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Romney, Collins Push for Witnesses After John Bolton's Book Rocks Impeachment Trial


Several key Republican senators spoke out Monday morning about President Donald Trump's impeachment trial, hinting that there's an increased desire to call witnesses in a move that would prolong the trial and add a new degree of uncertainty to the outcome.

GOP Sen. Mitt Romney led the way saying it is “increasingly apparent it is important to hear” from former national security adviser John Bolton about a leak from his upcoming book that appears to undercut a key defense argument.

GOP Sen. Susan Collins agreed about calling Bolton, tweeting, "I’ve always said that I was likely to vote to call witnesses, just as I did in the 1999 Clinton trial." 

In The Room Where It Happened: A White House Memoir, The New York Times reports Bolton writes that President Trump "wanted to continue freezing $391 million in security assistance to Ukraine until officials there helped with investigations into Democrats including the Bidens."

But Deputy White House Counsel Michael Purpura asked how there could have been a quid quo with Ukraine when the Ukrainians were not even aware that the security assistance was paused.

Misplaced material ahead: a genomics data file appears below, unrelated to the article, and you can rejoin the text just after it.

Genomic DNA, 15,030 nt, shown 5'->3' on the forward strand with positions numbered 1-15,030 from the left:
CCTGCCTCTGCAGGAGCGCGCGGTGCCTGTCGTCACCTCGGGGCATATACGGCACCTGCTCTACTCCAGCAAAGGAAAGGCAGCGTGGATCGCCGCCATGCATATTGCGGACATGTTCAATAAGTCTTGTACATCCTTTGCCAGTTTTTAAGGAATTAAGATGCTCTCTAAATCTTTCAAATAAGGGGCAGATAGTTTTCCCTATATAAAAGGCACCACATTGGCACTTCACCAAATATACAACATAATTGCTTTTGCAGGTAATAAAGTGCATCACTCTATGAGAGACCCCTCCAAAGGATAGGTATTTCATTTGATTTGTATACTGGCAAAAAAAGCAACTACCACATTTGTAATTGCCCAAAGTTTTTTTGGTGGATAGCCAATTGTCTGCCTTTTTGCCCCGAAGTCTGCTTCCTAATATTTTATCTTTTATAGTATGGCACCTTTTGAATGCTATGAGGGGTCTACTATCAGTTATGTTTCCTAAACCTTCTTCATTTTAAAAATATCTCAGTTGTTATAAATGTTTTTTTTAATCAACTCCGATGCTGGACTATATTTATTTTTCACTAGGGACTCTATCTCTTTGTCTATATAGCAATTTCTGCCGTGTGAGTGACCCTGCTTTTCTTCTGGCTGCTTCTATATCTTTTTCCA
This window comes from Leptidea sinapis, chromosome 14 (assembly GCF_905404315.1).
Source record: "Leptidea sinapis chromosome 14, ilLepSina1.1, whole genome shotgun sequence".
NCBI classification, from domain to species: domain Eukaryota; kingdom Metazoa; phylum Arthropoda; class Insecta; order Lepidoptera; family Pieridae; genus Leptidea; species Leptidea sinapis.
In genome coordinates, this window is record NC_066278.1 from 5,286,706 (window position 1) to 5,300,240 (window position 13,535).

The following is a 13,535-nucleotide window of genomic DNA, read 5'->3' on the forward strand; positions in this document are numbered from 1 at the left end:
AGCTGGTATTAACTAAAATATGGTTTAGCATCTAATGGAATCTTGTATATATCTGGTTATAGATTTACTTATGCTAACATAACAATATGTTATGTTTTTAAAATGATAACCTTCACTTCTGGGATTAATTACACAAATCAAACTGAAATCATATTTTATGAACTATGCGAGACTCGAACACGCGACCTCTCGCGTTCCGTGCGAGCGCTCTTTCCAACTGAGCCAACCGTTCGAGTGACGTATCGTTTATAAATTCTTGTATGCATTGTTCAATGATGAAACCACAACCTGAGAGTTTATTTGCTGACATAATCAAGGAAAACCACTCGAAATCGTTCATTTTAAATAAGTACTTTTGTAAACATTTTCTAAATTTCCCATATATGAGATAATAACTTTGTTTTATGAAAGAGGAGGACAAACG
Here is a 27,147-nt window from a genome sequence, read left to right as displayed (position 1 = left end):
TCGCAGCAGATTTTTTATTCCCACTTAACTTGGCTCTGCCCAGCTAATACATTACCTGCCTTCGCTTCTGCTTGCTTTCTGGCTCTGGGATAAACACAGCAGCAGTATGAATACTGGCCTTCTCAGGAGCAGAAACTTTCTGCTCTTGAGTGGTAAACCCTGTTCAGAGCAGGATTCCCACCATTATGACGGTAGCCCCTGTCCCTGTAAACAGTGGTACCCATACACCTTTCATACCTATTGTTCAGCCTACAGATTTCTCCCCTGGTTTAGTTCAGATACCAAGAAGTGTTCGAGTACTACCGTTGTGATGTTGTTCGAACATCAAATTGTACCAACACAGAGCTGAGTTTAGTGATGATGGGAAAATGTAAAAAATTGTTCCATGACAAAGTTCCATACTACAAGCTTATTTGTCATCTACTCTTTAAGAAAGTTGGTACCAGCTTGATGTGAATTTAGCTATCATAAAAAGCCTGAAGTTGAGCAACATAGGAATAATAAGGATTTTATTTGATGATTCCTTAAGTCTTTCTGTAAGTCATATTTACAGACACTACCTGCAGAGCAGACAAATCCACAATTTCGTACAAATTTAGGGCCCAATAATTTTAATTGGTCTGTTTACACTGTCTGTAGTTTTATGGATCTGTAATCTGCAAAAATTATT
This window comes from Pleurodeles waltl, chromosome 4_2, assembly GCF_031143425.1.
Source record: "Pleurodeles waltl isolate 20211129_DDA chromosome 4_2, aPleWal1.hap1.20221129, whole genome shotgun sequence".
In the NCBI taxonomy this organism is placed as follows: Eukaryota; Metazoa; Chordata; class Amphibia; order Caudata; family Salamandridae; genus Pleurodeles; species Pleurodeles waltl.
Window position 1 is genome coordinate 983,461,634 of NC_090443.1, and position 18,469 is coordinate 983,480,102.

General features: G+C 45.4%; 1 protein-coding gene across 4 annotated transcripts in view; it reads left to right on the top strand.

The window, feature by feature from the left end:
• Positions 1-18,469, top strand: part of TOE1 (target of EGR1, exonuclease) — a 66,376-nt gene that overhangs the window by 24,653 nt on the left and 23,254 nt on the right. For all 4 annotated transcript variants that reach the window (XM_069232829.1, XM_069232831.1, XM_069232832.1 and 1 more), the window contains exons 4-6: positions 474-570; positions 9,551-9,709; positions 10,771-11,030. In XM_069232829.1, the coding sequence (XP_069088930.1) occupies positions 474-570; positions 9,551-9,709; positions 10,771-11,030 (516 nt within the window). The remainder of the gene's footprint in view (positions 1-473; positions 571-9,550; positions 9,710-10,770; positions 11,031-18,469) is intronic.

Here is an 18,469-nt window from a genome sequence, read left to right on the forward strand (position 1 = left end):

Purpura told the Senate, "There can't be a threat without the person knowing he's being threatened. There can't be a quid pro quo without the quo."

President Trump flatly denied the claims from Bolton's book, tweeting, 

"I NEVER told John Bolton that the aid to Ukraine was tied to investigations into Democrats, including the Bidens."

Saturday, President Trump's lawyers began their defense in the impeachment trial.

The president's attorney Jay Sekulow told senators, "We intend to show over the next several days that the evidence is actually really overwhelming that the President did nothing wrong."

And as for the charge of obstruction of Congress, White House Deputy Counsel Patrick Philbin said the subpoenas issued by Schiff's committees were invalid because they were not authorized by the full House, "because under long-settled precedent, there had to be a vote from the House to have authority and the administration would not respond to subpoenas which were invalid."

Meanwhile, President Trump lashed out at House impeachment manager Adam Schiff, tweeting, 

"Shifty Adam Schiff is a CORRUPT POLITICIAN, and probably a very sick man. He has not paid the price, yet, for what he has done to our Country!

Schiff told NBC's Meet The Press he considered the tweet a threat, telling Meet the Press, "This is a wrathful and vindictive president. I don't think there's any doubt about it." 

John Bolton has said he will testify if subpoenaed by the Senate. Democrats say reports about his new book show that Bolton must testify. President Trump says House Democrats should have done their job when it was their responsibility:


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